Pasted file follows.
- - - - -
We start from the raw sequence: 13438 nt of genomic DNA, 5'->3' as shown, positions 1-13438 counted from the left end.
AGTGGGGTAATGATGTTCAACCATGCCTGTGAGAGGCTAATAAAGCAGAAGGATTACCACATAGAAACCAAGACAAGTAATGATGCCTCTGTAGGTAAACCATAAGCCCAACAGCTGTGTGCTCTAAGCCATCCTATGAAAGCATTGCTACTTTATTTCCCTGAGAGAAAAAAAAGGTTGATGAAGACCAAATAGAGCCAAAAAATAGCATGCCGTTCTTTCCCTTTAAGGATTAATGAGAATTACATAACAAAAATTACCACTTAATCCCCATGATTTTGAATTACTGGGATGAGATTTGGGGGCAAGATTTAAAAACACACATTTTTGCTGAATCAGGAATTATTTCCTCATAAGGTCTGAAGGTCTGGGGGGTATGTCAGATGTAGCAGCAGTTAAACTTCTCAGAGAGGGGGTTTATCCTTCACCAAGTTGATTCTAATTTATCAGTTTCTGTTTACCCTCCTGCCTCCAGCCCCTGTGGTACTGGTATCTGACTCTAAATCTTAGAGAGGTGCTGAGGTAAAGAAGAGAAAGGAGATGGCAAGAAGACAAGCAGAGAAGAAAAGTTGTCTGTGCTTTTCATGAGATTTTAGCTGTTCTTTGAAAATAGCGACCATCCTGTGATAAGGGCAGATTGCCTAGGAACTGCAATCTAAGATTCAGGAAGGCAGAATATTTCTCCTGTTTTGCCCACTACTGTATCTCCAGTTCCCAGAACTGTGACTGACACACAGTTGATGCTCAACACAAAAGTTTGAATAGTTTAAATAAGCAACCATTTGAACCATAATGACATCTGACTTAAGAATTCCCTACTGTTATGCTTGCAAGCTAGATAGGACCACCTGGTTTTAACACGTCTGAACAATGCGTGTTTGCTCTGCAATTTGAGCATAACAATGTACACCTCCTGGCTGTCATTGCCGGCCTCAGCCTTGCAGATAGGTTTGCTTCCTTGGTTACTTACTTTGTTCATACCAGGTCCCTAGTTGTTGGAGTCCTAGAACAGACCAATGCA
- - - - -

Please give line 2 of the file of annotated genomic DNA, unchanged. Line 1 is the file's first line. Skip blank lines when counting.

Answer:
AGTGGGGTAATGATGTTCAACCATGCCTGTGAGAGGCTAATAAAGCAGAAGGATTACCACATAGAAACCAAGACAAGTAATGATGCCTCTGTAGGTAAACCATAAGCCCAACAGCTGTGTGCTCTAAGCCATCCTATGAAAGCATTGCTACTTTATTTCCCTGAGAGAAAAAAAAGGTTGATGAAGACCAAATAGAGCCAAAAAATAGCATGCCGTTCTTTCCCTTTAAGGATTAATGAGAATTACATAACAAAAATTACCACTTAATCCCCATGATTTTGAATTACTGGGATGAGATTTGGGGGCAAGATTTAAAAACACACATTTTTGCTGAATCAGGAATTATTTCCTCATAAGGTCTGAAGGTCTGGGGGGTATGTCAGATGTAGCAGCAGTTAAACTTCTCAGAGAGGGGGTTTATCCTTCACCAAGTTGATTCTAATTTATCAGTTTCTGTTTACCCTCCTGCCTCCAGCCCCTGTGGTACTGGTATCTGACTCTAAATCTTAGAGAGGTGCTGAGGTAAAGAAGAGAAAGGAGATGGCAAGAAGACAAGCAGAGAAGAAAAGTTGTCTGTGCTTTTCATGAGATTTTAGCTGTTCTTTGAAAATAGCGACCATCCTGTGATAAGGGCAGATTGCCTAGGAACTGCAATCTAAGATTCAGGAAGGCAGAATATTTCTCCTGTTTTGCCCACTACTGTATCTCCAGTTCCCAGAACTGTGACTGACACACAGTTGATGCTCAACACAAAAGTTTGAATAGTTTAAATAAGCAACCATTTGAACCATAATGACATCTGACTTAAGAATTCCCTACTGTTATGCTTGCAAGCTAGATAGGACCACCTGGTTTTAACACGTCTGAACAATGCGTGTTTGCTCTGCAATTTGAGCATAACAATGTACACCTCCTGGCTGTCATTGCCGGCCTCAGCCTTGCAGATAGGTTTGCTTCCTTGGTTACTTACTTTGTTCATACCAGGTCCCTAGTTGTTGGAGTCCTAGAACAGACCAATGCA